Suburb focus: Essexvale - Everything Property

Suburb focus: Essexvale

The small community of Essexvale is a quaint oasis reminiscent of an English village – here we find out more about this suburb


Situated in the Baakens Valley at the bottom of Target Kloof, this hidden gem is surrounded by nature, adding much of the appeal of living in this verdant part of Port Elizabeth.

Ancient cliffs, the Baakens River and its tributaries, Settlers Park Nature Reserve which flanks Essexvale on one side, and Wellington Park overlooking it towards the back, are the main natural elements that contribute to making life in this area special.

Essexvale comprises three streets at best and residents like to quip they live in Port Elizabeth’s tiniest suburb! Though lying alongside busy Target Kloof Road, Essexvale is peaceful and quiet thanks to its natural buffers. Essexvale’s location at the bottom of Target Kloof means you can effortlessly reach Walmer going one way, and Five Ways/Cape Road/Central when heading up the kloof in the opposite direction. Five Ways is an important crossing from which the city’s main freeways are easily accessed. The first plots were laid out from the mid-1920s and houses built from then on. Some still have original 1930s, ’40s and ’50s features; one or two others were designed by noted architects towards the end of the 1960s and beyond.

Johan Gerryts and his partner of 22 years Penny Sawyer, have lived in Chelmsford Avenue since 2001. “It was overgrown, leafy, private and very central, which we loved, and the house was on the Baakens River, which made for a unique location that appealed to us and our style of living,” Johan says.

“Essexvale and the street names Chelmsford and Colchester, are very English, but I’m not sure why and how these were named as such. What we enjoy most is that you can sit on the stoep and not know you are in the middle of a city.”

Their garden is much bigger than average, but they keep it simple and indigenous to the local vegetation.

Essexvale may not appeal to everyone, Johan says. “Although we believe it’s the best place in the world to live, there are some disadvantages – it’s cold in winter, hot in summer, we have traffic on Target Kloof and occasional flooding of the bridge in Chelmsford Avenue.

“We also have dassies, water leguaans, snakes, otters and other wildlife. All these make it special for us, but perhaps not for everyone. Many people do not even know about our little neighbourhood’s existence – and that’s fine too!”


Essexvale is made up of free-standing homes, with no townhouses or flats. In terms of municipal demarcation it falls under Mill Park, which overlooks it from the opposite side of Target Kloof. Walmer is its other neighbour.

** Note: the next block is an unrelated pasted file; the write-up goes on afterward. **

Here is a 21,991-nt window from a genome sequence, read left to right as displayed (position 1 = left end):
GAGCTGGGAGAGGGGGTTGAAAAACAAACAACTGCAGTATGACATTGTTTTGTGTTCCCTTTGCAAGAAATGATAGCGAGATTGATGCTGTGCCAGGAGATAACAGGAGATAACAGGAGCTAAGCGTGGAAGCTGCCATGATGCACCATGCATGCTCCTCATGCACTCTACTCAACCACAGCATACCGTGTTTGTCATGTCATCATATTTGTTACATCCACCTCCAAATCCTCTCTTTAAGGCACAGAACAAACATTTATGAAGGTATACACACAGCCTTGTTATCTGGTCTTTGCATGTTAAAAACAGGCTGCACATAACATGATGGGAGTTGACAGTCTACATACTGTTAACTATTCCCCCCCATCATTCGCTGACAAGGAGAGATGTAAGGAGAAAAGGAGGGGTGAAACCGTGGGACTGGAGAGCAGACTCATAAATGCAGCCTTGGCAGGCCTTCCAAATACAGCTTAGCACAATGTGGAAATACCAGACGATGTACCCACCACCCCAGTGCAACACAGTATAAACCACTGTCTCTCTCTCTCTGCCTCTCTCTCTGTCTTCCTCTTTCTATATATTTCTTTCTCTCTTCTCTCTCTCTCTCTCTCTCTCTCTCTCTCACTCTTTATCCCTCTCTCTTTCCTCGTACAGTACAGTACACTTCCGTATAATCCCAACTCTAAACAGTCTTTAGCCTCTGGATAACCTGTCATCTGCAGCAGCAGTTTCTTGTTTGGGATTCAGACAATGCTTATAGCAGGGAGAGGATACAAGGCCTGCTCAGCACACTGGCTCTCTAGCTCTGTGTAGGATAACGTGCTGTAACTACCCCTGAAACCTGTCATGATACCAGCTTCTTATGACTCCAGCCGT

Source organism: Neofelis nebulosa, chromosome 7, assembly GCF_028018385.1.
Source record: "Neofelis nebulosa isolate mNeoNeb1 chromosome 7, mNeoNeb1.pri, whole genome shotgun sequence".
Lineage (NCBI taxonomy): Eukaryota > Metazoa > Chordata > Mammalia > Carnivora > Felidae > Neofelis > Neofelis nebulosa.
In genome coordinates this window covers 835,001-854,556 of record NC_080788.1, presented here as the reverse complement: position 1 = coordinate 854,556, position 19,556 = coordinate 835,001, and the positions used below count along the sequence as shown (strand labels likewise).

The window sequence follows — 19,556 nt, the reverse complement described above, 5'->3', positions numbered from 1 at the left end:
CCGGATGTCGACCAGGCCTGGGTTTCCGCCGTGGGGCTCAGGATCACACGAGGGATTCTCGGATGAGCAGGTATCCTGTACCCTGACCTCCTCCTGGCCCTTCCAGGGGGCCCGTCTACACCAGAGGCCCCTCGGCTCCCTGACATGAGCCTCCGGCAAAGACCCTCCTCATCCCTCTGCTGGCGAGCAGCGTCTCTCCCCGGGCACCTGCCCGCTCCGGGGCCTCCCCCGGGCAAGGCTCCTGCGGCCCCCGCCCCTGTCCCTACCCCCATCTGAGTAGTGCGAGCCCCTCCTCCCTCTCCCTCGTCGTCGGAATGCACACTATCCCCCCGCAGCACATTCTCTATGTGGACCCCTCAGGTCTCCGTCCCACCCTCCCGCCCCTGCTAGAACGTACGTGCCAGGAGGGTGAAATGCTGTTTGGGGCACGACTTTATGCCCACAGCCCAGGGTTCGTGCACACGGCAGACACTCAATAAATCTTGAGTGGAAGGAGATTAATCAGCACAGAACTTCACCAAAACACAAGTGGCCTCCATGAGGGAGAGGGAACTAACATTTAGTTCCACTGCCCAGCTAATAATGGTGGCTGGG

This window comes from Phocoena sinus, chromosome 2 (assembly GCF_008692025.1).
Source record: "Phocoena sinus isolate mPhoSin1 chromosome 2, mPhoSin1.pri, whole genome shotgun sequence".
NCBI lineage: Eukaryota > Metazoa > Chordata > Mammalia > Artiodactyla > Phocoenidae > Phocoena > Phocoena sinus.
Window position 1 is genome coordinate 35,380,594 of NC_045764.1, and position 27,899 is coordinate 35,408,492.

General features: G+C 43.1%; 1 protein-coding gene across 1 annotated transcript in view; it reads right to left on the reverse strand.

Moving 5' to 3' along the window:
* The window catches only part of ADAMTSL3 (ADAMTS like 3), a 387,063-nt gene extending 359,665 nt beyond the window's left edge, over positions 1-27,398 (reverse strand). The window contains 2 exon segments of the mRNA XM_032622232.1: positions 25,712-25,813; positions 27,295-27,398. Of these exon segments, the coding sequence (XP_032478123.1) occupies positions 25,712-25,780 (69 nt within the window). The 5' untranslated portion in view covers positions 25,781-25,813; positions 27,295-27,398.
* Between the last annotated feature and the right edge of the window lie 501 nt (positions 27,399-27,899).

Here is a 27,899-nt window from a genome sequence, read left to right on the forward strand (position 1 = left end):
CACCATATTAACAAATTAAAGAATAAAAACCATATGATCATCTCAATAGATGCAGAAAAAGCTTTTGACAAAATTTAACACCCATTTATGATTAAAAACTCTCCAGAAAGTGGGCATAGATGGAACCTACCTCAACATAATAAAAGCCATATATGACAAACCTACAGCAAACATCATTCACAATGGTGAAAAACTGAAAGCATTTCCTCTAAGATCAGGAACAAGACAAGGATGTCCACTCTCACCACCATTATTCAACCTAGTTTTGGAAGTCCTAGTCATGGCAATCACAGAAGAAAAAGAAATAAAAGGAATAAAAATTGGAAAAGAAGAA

However, Essexvale prices are more reasonable than what you would pay in Mill Park. Johan and Penny bought before PE’s “property boom” and values have gone up considerably since. They paid just R359,000 in 2001, spent a further R300,000 and their house is now worth about R2,8m.

Atlas and ADT maintain a security presence and there’s a very active WhatsApp group informing residents about everything from security alerts to otter sightings!


Essexvale has no schools, but is very close to some of PE’s top schools, among them Clarendon Park PrimaryGrey Primary and High School for boys, and St George’s Preparatory and College. Other schools under 4km away are Settlers Park Primary, Greenwood PrimaryDF Malherbe HighTheodor Herzl Primary and HighVictoria Park High and the PE Montessori School.


Settlers Park is home to indigenous plant, bird and animal species. Start at the bottom of Settlers Park, accessed from Chelmsford Avenue, then make your way right to the top. Look out for Boer War trenches built as a preventative measure even though PE never went on to see Boer War action. When walking or cycling here it’s best to make up a group for safety.

Settlers Park and the valley are also excellent for mountain biking, with groups heading through several times a week.

The Baakens Valley is a birdwatchers’ dream. Residents often see loeries, guinea fowl, hamerkops, and even raptors and owls in their gardens and in the reserve.

For the more culturally inclined, Art on Target, at 2 Target Kloof Road, is the home, studio and art school of artist Bretten-Anne Moolman. It’s an important component of PE’s annual Arts Meander, and hosts regular musical gatherings and exhibitions.

Essexvale is a unique little neighbourhood in nature and close to everything. It’s very protected from the wind but, being at the bottom of the valley, it also gets cold here in winter and hot in summer. JOHAN GERRYTS, RESIDENT



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